Compressing multimodal and unimodal Transformers via UPop
TL;DR: UPop is the first structured pruning framework for vision-language Transformers. It enables effective structured pruning on various multimodal & unimodal tasks, datasets, and model architectures.
[Paper link] • [Code link] • [Project link]
The notable improvement in recent AI models (e.g., Transformers¹) is at the expense of significantly increased computational cost, which makes compression exceedingly critical for deploying and using the increasingly heavier models on consumer-level devices. Although extensively studied for unimodal models (e.g., pruning, quantization, distillation, and other techniques for unimodal CV/NLP models), the compression for multimodal models (especially the vision-language Transformers), is still relatively under-explored. The goal of this blog is to briefly introduce a structured pruning method UPop for compressing vision-language Transformers.
What is it UPop is the first structured pruning framework for vision-language Transformers. It enables effective structured pruning on various multi-modal & uni-modal tasks (including Visual Reasoning, Image Captioning, Visual Question Answer, Image-Text Retrieval, Text-Image Retrieval, Image Classification and Image Segmentation), datasets (including NLVR2, COCO Caption, VQAv2, COCO, Flickr30K, ImageNet and ADE20K), and model architectures (including BLIP², CLIP³, DeiT⁴ and Segmenter⁵).
What challenge does it tackle The above video demonstrates that Unified Search adopted by UPop rescues us from the burden of repeated experiments (e.g., doing grid search) for searching optimal compression ratios among different modalities and structures. Furthermore, Progressive Pruning adopted by UPop eliminates the weight gap between the searched model and the pruned subnet to be retrained, therefore gaining better convergence and performance, especially at high compression ratios.
How about the performance On multimodal tasks, for example, UPop can achieve 2x compression with only 1.2% and 2.0% accuracy loss on the VQAv2 dataset for Visual Question Answer and the NLVR2 dataset for Visual Reasoning, respectively. On unimodal tasks, for example, UPop can achieve 1.5x and 1.2x compression without any loss of accuracy on the ImageNet dataset for Image Classification and the ADE20K dataset for Image Segmentation, respectively. Some examples of vector-level structured granularity are as follows.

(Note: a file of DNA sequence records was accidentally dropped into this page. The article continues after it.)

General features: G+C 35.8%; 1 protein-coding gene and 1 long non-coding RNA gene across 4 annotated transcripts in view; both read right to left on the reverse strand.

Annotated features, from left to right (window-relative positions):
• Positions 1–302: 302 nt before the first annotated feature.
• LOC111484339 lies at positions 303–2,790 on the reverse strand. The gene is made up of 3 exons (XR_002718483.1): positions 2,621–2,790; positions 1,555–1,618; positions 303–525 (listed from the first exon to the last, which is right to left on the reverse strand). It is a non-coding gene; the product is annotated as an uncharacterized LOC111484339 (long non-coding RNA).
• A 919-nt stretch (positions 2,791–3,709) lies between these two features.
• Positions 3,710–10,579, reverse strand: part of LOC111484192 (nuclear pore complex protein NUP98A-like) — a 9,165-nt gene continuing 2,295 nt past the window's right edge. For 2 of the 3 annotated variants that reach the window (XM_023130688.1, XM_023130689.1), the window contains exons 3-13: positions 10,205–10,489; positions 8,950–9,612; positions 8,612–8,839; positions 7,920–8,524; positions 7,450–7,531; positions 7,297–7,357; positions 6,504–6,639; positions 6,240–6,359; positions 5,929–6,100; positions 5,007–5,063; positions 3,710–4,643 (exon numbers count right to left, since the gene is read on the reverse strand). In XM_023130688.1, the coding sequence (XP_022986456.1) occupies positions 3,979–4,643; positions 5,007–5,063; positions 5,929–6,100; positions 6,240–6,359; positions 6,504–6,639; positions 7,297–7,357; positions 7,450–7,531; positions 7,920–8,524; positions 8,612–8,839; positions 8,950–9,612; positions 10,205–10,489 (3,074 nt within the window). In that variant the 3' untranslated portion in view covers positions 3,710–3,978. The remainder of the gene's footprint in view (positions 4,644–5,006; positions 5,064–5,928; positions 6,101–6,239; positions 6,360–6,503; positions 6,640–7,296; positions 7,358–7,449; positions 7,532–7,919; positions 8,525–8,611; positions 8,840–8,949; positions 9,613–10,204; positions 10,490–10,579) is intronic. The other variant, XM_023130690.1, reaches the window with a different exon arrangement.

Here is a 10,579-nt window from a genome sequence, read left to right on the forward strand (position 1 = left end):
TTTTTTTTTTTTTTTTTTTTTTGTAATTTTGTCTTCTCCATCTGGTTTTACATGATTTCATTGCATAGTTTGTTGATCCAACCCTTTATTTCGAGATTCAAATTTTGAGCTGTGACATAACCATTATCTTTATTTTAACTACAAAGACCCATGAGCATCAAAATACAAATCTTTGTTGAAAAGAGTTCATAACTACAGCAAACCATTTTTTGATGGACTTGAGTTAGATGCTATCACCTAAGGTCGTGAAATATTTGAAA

1. Granularity of Pruning
UPop is implemented as a vector-level structured pruning method, i.e., the minimum pruning unit is an entire row or column of the parameter matrixes. Compared to unstructured pruning methods, vector-level structured pruning allows UPop to physically extract the pruned subnet from the original model (the parameter matrix is still legal after eliminating entire rows or columns, but unstructured pruning results in a different number of parameters to be pruned in each row or column, and thus the pruned parameters cannot form a legal matrix).
Overall, unstructured pruning has a finer granularity, so the accuracy of the pruned model will be relatively higher, but deployment will be relatively more difficult. Structured pruning, on the other hand, has a coarser granularity, so the accuracy of the pruned model will be relatively lower, but deployment will be simpler. The UPop method itself is not limited to a certain granularity, and the use of structured or unstructured to implement the pruning algorithm is actually a tradeoff between model accuracy and deployability, Therefore, it is only fair to limit the comparison to the same granularity when comparing the accuracy of pruned models.
2. Unified Search
The application of Unified Search tackles the first challenge that existed in the previous methods: When given a total compression ratio, we have to manually explore suitable compression ratios for different components in different modalities, which is inefficient, especially when the model has multiple types of modules (these modules may comprise Self-Attentions, Cross-Attentions, and Feed-Forward Nets in both vision and language branches for typical vision-language Transformers).
Let’s compare existing methods with Unified Search using a total compression ratio of 50% as an example:
2.1 Even assignments (Before)
A simple strategy is to assign the same compression ratio to all the different compressible modules in different modalities. However, in multimodal models, the optimal compression ratios for different modalities and modules may vary, and therefore even assignments are most likely sub-optimal.
2.2 Multiple grid searches for suitable assignments (Before)
A better strategy is to use repeated experiments (e.g., gird search) to test different assignments and choose the best one among them. However, the improvement in performance is at the expense of significantly higher time costs.
2.3 Unified Search for adaptive assignments (UPop)
Unified Search treats all compressible components in all modalities as a unified space, searches and ranks on them, accordingly outputs global compression assignments, and adaptively determines parameters to be pruned for different components in different modalities. Unified Pruning rescues us from the burden of repeated experiments (e.g., doing grid search) for searching the optimal compression ratio assignment.